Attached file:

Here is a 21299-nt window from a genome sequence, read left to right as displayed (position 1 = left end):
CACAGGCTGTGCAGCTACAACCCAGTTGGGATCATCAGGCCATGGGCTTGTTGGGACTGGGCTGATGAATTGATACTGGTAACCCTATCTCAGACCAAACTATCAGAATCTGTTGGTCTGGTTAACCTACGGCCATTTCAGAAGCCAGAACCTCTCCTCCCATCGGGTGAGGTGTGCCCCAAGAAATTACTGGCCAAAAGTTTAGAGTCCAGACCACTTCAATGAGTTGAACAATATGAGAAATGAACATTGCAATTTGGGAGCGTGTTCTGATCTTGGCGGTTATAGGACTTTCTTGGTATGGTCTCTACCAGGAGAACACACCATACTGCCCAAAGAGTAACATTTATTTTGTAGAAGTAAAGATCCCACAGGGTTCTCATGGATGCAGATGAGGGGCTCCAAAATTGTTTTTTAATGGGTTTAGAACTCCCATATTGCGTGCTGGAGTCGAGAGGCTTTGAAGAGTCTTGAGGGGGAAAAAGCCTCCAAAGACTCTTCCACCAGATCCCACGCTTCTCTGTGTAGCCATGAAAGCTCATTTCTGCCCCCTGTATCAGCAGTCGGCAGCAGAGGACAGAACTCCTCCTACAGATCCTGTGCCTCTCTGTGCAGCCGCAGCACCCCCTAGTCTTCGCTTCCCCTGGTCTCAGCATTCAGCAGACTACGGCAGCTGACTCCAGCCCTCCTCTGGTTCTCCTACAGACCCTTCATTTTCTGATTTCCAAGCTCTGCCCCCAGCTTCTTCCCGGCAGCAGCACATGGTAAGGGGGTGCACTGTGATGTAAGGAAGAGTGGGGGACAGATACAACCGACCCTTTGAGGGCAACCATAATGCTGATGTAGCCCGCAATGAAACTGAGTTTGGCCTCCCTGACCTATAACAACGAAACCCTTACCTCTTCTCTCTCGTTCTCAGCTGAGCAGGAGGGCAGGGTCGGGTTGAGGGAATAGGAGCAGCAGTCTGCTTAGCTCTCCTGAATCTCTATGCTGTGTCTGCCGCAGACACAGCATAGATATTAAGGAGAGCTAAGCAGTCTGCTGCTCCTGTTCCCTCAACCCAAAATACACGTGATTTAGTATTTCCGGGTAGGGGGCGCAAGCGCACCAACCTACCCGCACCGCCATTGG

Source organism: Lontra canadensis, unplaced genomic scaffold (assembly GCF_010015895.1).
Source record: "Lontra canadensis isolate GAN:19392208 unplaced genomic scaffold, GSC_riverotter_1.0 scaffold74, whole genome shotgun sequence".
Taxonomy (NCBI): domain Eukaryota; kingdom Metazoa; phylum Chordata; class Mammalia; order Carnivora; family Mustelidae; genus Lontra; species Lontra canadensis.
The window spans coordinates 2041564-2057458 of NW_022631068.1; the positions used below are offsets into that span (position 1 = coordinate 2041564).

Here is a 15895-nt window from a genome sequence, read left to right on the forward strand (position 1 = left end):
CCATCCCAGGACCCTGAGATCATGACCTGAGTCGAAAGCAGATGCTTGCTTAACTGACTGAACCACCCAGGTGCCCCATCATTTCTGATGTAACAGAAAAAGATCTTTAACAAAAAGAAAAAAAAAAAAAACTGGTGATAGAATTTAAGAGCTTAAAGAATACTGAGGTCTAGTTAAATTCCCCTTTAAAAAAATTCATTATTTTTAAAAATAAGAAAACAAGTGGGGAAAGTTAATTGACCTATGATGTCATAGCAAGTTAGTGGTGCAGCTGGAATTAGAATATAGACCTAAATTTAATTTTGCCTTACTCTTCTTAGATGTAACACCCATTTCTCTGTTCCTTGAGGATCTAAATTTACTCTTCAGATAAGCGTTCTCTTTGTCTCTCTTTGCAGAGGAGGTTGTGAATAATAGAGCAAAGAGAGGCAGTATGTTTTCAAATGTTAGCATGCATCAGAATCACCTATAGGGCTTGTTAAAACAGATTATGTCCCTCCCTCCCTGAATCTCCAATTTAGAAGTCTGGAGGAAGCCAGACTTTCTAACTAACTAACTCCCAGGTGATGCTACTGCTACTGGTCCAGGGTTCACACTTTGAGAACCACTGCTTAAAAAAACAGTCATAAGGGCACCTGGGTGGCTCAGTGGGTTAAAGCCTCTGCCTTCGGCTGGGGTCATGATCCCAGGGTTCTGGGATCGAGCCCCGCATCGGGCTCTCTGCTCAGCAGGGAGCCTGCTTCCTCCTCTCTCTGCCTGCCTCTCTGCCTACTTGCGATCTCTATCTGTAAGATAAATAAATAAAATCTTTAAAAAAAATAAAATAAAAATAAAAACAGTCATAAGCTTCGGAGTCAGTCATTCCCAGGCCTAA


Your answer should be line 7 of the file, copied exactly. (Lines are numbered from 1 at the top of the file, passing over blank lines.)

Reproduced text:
Here is a 15895-nt window from a genome sequence, read left to right on the forward strand (position 1 = left end):